On May 10, Russia’s latest offensive in the Donbas made it impossible for the GTSOU to operate one of the two major entry points into our transit network – Sokhranivka. What happened next, surprised no one. The Kremlin launched a misinformation campaign, refused to reroute gas flows, and blamed Ukraine. To be sure, Russia actually closed the valve on its side of the border. The only party responsible for the interruption of gas flows is Russia.
At GTSOU, we have demonstrated our reliability as a partner for Europe. For three months and counting, our brave repair crews risk their lives to keep the gas flowing westward despite missile attacks and endless other threats.
Russia sabotaging our transit route is yet another instance of energy blackmail. Putin’s goal has not changed, he wants the gas flows diverted from Ukraine, he wants our security posture weakened and his hands untied.
The EU's decision on a partial oil embargo was announced at the end of May, and it is clear that the phase-out of Russian gas is a harder measure to implement. As the gas flows via the East-West pipelines get gradually reduced, let’s not forget that, unlike Nord Stream 1, our system is for dual use. GTSOU facilitates international transit, but we also use our infrastructure to supply household and industry customers in Ukraine.
How risky would it be for Europe and Germany to withdraw the exemptions that allow Nord Stream 1 to operate?
Senior gas expert of the Energy Community Secretariat, Karolina Chagir, rightfully points out that “abandoning supply via Nord Stream 1 will not jeopardize the security of gas supply. All volumes could be compensated via Ukraine.”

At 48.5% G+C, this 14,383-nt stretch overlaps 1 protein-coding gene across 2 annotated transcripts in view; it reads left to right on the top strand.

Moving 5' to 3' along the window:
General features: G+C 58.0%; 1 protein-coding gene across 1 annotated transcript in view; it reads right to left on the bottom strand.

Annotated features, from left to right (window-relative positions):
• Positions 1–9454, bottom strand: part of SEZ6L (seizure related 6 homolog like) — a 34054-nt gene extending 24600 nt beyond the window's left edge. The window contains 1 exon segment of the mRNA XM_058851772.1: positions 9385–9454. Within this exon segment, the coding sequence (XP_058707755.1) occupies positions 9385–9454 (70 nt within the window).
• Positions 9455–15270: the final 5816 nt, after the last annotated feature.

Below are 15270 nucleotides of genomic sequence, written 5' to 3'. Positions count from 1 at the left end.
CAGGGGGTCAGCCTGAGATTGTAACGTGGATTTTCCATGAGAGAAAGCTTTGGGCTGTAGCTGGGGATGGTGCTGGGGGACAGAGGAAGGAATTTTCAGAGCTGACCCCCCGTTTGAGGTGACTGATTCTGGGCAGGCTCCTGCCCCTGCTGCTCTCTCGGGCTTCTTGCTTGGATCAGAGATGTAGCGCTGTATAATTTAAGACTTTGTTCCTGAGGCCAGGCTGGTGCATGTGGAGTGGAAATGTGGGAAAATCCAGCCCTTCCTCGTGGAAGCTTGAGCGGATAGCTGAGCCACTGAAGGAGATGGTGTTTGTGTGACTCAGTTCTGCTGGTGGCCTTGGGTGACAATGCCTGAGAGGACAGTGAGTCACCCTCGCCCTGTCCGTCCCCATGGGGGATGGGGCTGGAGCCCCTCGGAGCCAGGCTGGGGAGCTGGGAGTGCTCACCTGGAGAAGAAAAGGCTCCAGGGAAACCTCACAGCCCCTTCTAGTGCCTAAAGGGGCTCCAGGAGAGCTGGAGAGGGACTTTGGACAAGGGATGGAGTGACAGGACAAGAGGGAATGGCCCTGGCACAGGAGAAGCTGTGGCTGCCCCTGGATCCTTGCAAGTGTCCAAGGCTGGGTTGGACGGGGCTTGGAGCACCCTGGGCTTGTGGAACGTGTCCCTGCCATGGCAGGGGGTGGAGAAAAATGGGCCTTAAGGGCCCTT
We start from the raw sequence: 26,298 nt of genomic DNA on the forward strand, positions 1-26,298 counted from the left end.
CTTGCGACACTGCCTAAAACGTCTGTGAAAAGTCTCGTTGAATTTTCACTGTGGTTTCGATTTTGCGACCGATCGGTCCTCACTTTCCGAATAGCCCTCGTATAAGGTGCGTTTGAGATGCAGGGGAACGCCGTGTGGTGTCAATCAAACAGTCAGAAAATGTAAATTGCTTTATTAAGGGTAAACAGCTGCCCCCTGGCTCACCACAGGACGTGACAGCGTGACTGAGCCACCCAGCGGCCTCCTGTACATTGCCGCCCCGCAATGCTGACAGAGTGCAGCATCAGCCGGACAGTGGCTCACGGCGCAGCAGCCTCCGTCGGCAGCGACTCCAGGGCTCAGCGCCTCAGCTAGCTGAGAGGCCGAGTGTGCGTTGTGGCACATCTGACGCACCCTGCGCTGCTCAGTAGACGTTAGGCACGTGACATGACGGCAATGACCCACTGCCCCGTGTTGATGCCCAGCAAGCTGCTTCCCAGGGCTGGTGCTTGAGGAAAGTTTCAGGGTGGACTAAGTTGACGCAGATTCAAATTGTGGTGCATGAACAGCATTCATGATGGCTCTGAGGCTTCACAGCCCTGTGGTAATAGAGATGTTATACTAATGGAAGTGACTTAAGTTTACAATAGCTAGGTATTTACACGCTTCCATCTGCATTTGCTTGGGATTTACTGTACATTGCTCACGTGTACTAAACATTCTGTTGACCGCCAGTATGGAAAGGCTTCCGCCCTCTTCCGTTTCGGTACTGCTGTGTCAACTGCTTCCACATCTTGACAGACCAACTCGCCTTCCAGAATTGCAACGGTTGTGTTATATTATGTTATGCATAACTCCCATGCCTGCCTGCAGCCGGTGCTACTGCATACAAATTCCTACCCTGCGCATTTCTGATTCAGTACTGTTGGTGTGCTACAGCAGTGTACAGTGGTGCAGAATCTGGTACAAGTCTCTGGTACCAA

At GTSOU, we do our job – we operate Ukraine's vast gas transmission network the best we can under the circumstances that we’re in. That said, we stand behind President Volodymyr Zelensky’s call for a full embargo on Russian energy. Ukraine stopped buying Putin’s gas seven years ago. And now it is up to Europe to announce and implement its own ban.
Shutting down Nord Stream 1 does not mean an immediate gas cut-off, as Putin would have you believe. Gas pipelines via Poland and Ukraine are sitting empty, and when Nord Stream 1 is taken out of the picture, Gazprom will have many options.
As our military continues to hold the line, Ukraine and Europe have a common interest – defend our shared values and deny Putin, and the authoritarian leaders who are watching, the satisfaction of knowing that a war of conquest might be worth it.
The more dependent Russia is on Ukraine for gas transit, the stronger are our deterrents. Immediate termination of Nord Stream 1 will have a massive symbolic significance. It will strengthen Ukraine, demonstrate European unity and mettle, and finally disarm Putin’s energy weapon and conclusively call out blackmail.